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2016 NFL Draft Results: Houston Texans Select Will Fuller 21st Overall

Hopkins, Miller, Strong, and Fuller. Good luck stopping that, NFL.

Derik Hamilton-USA TODAY Sports

The Texans came into this offseason with an overwhelming need to add more weapons to their roster. Star receiver DeAndre Hopkins practically carried the Houston offense all by himself as poor quarterback play, a subpar running back rotation, and unreliable tight ends ensured the Texans would see an early playoff exit. Simply put, this team was destined to go nowhere in 2016 without a complete offensive overhaul, and that’s exactly what they did. Brock Osweiler was signed to a big money deal, Lamar Miller was brought in to add more juice to the backfield, and now with the 21st overall pick (after moving up one slot, at the cost of a 2017 sixth round pick) in the 2016 NFL Draft, your Houston Texans have selected Will Fuller (WR, Notre Dame).

Fuller was arguably the most feared wide receiver in all of college football in 2015, if only for his reputation for instantaneously flipping the field. To put it simply, there’s fast, and then there’s Will Fuller fast. In fact, calling Fuller merely "fast" is almost an insult to his actual speed – that’s how damn dangerous he is. Critics point to Fuller’s rather diminutive frame and questionable hands as reasons not to draft him in the first round, but his combination of speed, fluidity, and quickness out of breaks might just be rare enough to be worth the risk.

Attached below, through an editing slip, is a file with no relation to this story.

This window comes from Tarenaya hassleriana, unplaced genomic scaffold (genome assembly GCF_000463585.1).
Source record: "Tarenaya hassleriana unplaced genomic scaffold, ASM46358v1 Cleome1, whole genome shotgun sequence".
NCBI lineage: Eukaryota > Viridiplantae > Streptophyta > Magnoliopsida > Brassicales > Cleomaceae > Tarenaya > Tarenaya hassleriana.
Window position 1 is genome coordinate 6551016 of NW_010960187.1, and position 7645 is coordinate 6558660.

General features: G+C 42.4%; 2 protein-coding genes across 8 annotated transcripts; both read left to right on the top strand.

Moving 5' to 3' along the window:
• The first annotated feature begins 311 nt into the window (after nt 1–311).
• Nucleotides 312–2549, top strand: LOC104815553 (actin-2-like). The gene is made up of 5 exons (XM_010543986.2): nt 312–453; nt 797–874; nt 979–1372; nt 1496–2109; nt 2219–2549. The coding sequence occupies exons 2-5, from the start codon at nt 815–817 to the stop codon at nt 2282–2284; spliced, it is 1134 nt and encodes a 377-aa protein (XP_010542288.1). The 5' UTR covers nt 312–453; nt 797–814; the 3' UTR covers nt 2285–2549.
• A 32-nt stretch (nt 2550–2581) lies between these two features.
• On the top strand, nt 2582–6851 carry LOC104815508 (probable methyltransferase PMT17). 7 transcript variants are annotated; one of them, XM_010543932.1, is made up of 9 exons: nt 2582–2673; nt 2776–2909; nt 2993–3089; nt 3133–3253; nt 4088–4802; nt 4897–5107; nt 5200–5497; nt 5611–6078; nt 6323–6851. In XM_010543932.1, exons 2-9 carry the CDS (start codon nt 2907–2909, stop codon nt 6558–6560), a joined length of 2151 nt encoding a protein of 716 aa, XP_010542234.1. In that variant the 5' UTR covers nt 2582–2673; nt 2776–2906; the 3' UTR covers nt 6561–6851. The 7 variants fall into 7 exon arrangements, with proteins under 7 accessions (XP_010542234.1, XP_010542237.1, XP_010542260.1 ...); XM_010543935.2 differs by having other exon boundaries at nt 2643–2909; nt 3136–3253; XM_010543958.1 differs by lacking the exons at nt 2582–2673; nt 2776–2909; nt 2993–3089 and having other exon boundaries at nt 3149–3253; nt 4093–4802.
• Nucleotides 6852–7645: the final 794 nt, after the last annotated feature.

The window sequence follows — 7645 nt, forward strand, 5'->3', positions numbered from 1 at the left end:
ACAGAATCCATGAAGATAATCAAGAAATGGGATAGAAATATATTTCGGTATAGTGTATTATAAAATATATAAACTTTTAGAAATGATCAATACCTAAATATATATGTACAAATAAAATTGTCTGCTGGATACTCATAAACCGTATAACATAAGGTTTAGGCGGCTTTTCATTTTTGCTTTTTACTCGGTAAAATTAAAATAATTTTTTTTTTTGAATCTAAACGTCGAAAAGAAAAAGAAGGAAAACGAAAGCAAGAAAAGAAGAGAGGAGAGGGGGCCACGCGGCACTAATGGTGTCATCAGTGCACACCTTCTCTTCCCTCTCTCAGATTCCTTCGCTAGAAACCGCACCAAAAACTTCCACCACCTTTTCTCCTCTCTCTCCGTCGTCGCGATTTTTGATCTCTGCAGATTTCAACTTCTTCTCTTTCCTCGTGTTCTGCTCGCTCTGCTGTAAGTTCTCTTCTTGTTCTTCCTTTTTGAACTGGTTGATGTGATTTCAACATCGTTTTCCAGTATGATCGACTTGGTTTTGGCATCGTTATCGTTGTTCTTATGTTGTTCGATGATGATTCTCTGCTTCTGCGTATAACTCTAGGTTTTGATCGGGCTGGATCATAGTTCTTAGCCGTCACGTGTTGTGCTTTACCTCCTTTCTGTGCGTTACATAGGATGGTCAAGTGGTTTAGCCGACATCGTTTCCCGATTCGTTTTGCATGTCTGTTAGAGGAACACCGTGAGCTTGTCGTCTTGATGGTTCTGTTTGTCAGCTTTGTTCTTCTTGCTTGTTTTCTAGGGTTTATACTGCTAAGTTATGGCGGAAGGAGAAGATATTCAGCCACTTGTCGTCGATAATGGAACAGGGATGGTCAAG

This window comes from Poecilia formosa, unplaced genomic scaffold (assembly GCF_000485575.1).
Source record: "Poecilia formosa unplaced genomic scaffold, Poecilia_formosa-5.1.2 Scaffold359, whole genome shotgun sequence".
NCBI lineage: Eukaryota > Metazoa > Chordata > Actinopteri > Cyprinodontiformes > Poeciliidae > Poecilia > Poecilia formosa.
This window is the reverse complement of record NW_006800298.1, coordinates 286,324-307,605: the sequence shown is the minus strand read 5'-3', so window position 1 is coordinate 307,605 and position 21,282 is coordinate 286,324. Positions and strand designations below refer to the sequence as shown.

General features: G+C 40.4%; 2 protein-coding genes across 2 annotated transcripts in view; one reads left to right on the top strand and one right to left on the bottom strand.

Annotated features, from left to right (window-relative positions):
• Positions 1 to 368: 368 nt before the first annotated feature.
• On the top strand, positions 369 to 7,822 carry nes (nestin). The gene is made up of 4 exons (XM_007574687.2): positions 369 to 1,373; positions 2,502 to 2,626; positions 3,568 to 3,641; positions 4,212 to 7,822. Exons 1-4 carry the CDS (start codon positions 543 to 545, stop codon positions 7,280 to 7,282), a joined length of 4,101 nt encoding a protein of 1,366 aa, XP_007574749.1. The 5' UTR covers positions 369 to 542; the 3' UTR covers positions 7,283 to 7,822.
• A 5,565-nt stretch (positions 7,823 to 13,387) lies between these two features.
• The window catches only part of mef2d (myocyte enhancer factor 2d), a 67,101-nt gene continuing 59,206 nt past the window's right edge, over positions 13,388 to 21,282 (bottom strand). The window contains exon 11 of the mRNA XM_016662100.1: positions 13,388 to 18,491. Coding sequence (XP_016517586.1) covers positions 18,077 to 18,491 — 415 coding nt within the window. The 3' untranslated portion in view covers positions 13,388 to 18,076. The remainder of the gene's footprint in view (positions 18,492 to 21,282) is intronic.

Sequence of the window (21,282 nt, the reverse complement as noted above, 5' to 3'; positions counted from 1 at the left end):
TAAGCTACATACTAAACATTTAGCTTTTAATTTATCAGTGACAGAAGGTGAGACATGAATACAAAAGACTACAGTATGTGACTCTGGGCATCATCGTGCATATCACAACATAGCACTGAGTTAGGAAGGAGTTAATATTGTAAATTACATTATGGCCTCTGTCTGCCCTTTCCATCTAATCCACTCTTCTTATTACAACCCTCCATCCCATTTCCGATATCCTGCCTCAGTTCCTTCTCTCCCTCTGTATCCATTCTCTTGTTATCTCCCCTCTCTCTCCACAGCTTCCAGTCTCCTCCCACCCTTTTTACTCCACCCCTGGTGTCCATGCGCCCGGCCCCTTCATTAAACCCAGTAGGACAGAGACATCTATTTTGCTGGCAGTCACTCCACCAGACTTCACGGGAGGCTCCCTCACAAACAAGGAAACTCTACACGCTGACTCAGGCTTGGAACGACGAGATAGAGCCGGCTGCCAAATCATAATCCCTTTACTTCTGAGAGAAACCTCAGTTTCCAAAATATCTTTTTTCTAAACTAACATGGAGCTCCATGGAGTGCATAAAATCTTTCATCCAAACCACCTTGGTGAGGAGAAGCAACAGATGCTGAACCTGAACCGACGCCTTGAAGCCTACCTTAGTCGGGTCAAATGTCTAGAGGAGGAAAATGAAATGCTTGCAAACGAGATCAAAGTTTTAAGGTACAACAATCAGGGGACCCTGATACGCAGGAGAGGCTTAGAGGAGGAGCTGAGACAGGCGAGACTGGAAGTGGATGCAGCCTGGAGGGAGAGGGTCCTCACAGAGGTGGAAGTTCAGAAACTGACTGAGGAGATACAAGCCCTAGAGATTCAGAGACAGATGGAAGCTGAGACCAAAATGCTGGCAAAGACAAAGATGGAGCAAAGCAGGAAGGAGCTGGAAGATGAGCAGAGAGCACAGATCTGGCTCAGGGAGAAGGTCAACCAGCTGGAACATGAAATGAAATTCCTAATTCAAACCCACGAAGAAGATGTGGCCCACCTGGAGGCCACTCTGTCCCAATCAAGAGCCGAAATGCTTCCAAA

So here we are, Texans fans. You wanted a brand new offense, and this front office did everything in its power to go get one. On Sundays this fall, you are going to see Brock Osweiler throwing deep bombs to Will Fuller, Lamar Miller breaking off long runs, and a duo of jump ball threats in DeAndre Hopkins and Jaelen Strong making a ton of ridiculous catches. I am not about to predict that this new and improved Texans offense is going to be some unstoppable points machine, but it certainly now has enough weapons to come damn close to it.

You done good, Rick Smith. You done good.